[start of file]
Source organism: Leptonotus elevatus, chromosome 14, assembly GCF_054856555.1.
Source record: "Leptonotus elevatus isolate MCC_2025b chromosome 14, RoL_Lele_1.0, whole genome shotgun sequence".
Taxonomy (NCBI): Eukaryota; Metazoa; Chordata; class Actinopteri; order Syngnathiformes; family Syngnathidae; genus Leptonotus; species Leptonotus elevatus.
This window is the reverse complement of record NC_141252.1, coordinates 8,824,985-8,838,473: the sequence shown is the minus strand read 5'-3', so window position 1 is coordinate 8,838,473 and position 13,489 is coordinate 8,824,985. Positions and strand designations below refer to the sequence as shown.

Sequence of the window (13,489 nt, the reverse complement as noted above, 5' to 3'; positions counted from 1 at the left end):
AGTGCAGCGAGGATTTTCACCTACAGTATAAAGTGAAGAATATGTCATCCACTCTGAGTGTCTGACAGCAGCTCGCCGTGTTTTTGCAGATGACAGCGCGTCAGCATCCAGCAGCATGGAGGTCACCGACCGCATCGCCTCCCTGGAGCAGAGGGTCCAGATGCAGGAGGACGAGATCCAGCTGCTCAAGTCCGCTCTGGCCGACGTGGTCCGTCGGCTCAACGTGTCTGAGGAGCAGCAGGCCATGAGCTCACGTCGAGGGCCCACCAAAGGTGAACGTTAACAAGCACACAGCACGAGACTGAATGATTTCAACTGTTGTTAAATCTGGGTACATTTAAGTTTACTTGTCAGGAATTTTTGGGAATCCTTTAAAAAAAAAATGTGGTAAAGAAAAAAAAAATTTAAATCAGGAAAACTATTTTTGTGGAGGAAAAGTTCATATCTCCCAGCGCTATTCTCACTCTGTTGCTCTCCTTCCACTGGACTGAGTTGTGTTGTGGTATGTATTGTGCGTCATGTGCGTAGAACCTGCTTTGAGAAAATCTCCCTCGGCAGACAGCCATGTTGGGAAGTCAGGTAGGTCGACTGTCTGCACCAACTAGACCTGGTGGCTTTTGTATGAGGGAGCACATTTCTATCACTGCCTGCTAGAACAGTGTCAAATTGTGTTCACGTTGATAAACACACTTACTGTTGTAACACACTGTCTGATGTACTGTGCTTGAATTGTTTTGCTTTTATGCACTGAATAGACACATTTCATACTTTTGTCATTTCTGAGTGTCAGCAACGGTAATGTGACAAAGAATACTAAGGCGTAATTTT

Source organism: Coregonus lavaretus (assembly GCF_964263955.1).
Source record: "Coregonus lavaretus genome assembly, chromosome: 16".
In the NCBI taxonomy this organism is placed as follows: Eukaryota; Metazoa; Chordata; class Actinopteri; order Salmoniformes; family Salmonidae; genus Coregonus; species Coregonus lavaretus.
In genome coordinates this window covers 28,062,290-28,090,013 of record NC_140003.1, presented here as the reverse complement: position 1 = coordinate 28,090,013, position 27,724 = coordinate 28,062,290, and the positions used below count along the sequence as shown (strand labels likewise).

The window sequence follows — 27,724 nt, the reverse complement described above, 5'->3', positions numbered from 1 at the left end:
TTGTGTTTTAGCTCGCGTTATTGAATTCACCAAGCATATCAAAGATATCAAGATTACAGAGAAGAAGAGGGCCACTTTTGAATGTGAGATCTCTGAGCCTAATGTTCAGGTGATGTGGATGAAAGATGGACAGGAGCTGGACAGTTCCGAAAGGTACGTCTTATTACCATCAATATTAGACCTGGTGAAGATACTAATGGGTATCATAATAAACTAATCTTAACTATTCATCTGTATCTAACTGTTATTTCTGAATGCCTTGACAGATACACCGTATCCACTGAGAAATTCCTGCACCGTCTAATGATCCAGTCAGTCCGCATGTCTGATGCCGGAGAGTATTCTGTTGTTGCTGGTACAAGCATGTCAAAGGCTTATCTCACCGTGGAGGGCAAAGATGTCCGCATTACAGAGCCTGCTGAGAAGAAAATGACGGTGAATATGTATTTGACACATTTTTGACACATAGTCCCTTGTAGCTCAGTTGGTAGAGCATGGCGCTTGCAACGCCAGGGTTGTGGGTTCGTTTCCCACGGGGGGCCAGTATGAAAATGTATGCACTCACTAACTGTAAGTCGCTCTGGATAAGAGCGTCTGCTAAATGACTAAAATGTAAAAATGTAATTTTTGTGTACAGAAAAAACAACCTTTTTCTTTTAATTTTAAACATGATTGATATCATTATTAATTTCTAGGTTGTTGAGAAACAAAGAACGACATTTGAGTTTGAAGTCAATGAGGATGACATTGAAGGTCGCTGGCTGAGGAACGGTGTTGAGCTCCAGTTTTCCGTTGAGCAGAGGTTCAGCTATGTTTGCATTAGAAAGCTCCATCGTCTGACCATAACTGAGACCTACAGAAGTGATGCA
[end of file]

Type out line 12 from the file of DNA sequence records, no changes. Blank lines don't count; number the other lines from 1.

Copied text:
TTGTGTTTTAGCTCGCGTTATTGAATTCACCAAGCATATCAAAGATATCAAGATTACAGAGAAGAAGAGGGCCACTTTTGAATGTGAGATCTCTGAGCCTAATGTTCAGGTGATGTGGATGAAAGATGGACAGGAGCTGGACAGTTCCGAAAGGTACGTCTTATTACCATCAATATTAGACCTGGTGAAGATACTAATGGGTATCATAATAAACTAATCTTAACTATTCATCTGTATCTAACTGTTATTTCTGAATGCCTTGACAGATACACCGTATCCACTGAGAAATTCCTGCACCGTCTAATGATCCAGTCAGTCCGCATGTCTGATGCCGGAGAGTATTCTGTTGTTGCTGGTACAAGCATGTCAAAGGCTTATCTCACCGTGGAGGGCAAAGATGTCCGCATTACAGAGCCTGCTGAGAAGAAAATGACGGTGAATATGTATTTGACACATTTTTGACACATAGTCCCTTGTAGCTCAGTTGGTAGAGCATGGCGCTTGCAACGCCAGGGTTGTGGGTTCGTTTCCCACGGGGGGCCAGTATGAAAATGTATGCACTCACTAACTGTAAGTCGCTCTGGATAAGAGCGTCTGCTAAATGACTAAAATGTAAAAATGTAATTTTTGTGTACAGAAAAAACAACCTTTTTCTTTTAATTTTAAACATGATTGATATCATTATTAATTTCTAGGTTGTTGAGAAACAAAGAACGACATTTGAGTTTGAAGTCAATGAGGATGACATTGAAGGTCGCTGGCTGAGGAACGGTGTTGAGCTCCAGTTTTCCGTTGAGCAGAGGTTCAGCTATGTTTGCATTAGAAAGCTCCATCGTCTGACCATAACTGAGACCTACAGAAGTGATGCA